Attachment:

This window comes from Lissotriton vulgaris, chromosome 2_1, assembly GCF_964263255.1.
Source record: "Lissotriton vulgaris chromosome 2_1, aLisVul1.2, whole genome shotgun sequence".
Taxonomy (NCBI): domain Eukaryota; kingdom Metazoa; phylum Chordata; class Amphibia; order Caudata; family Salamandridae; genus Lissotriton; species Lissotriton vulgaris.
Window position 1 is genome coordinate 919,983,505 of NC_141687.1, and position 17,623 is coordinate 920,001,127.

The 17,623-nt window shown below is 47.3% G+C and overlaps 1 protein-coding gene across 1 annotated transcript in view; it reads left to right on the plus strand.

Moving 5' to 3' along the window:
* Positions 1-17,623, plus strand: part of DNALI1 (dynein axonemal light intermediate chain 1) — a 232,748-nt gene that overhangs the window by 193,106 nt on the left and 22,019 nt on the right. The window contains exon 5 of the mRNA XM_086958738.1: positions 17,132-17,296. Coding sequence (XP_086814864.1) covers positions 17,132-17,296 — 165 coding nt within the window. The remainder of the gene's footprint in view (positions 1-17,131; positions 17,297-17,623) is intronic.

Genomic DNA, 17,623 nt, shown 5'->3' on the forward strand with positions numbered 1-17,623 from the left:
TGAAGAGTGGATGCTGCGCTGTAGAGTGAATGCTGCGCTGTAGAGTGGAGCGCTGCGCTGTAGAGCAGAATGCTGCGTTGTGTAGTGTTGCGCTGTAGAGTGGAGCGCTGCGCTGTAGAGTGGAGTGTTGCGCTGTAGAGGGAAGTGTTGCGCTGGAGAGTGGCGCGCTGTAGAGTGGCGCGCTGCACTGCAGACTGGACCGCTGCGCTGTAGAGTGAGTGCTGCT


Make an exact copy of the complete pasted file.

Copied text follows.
This window comes from Lissotriton vulgaris, chromosome 2_1, assembly GCF_964263255.1.
Source record: "Lissotriton vulgaris chromosome 2_1, aLisVul1.2, whole genome shotgun sequence".
Taxonomy (NCBI): domain Eukaryota; kingdom Metazoa; phylum Chordata; class Amphibia; order Caudata; family Salamandridae; genus Lissotriton; species Lissotriton vulgaris.
Window position 1 is genome coordinate 919,983,505 of NC_141687.1, and position 17,623 is coordinate 920,001,127.

The 17,623-nt window shown below is 47.3% G+C and overlaps 1 protein-coding gene across 1 annotated transcript in view; it reads left to right on the plus strand.

Moving 5' to 3' along the window:
* Positions 1-17,623, plus strand: part of DNALI1 (dynein axonemal light intermediate chain 1) — a 232,748-nt gene that overhangs the window by 193,106 nt on the left and 22,019 nt on the right. The window contains exon 5 of the mRNA XM_086958738.1: positions 17,132-17,296. Coding sequence (XP_086814864.1) covers positions 17,132-17,296 — 165 coding nt within the window. The remainder of the gene's footprint in view (positions 1-17,131; positions 17,297-17,623) is intronic.

Genomic DNA, 17,623 nt, shown 5'->3' on the forward strand with positions numbered 1-17,623 from the left:
TGAAGAGTGGATGCTGCGCTGTAGAGTGAATGCTGCGCTGTAGAGTGGAGCGCTGCGCTGTAGAGCAGAATGCTGCGTTGTGTAGTGTTGCGCTGTAGAGTGGAGCGCTGCGCTGTAGAGTGGAGTGTTGCGCTGTAGAGGGAAGTGTTGCGCTGGAGAGTGGCGCGCTGTAGAGTGGCGCGCTGCACTGCAGACTGGACCGCTGCGCTGTAGAGTGAGTGCTGCT